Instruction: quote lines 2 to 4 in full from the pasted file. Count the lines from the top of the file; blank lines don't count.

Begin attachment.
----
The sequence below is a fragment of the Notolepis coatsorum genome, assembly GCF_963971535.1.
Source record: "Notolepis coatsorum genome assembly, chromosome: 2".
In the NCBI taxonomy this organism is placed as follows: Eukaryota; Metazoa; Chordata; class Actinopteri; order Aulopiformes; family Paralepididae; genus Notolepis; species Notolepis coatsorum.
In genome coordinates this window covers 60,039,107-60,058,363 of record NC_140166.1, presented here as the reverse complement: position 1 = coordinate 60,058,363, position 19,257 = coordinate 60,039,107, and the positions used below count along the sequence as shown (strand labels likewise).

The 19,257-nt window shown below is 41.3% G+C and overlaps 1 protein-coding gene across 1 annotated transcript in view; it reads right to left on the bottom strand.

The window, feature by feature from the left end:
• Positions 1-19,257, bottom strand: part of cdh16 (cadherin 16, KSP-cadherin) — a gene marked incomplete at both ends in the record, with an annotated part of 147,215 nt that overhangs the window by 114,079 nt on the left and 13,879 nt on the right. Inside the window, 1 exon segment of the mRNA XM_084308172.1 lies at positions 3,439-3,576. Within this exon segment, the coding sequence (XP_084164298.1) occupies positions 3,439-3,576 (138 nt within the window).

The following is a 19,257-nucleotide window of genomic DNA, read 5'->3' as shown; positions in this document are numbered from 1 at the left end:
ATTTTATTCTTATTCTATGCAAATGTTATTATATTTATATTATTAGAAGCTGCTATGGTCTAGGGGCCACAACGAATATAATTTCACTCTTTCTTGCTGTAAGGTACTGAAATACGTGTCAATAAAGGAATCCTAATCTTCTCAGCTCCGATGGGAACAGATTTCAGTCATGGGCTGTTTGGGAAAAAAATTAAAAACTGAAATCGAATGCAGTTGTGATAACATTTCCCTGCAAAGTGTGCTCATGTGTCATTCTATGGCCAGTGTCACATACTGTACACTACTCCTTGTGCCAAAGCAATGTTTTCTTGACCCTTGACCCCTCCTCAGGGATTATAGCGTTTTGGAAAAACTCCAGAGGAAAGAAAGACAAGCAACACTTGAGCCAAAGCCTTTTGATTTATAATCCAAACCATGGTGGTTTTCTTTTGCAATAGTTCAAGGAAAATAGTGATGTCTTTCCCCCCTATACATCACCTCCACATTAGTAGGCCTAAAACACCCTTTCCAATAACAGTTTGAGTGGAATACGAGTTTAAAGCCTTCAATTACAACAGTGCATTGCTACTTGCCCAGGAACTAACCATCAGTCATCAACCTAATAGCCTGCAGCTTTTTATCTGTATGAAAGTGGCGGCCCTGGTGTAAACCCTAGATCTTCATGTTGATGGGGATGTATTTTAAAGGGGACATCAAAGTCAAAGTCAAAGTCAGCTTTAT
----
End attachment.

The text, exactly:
Source record: "Notolepis coatsorum genome assembly, chromosome: 2".
In the NCBI taxonomy this organism is placed as follows: Eukaryota; Metazoa; Chordata; class Actinopteri; order Aulopiformes; family Paralepididae; genus Notolepis; species Notolepis coatsorum.
In genome coordinates this window covers 60,039,107-60,058,363 of record NC_140166.1, presented here as the reverse complement: position 1 = coordinate 60,058,363, position 19,257 = coordinate 60,039,107, and the positions used below count along the sequence as shown (strand labels likewise).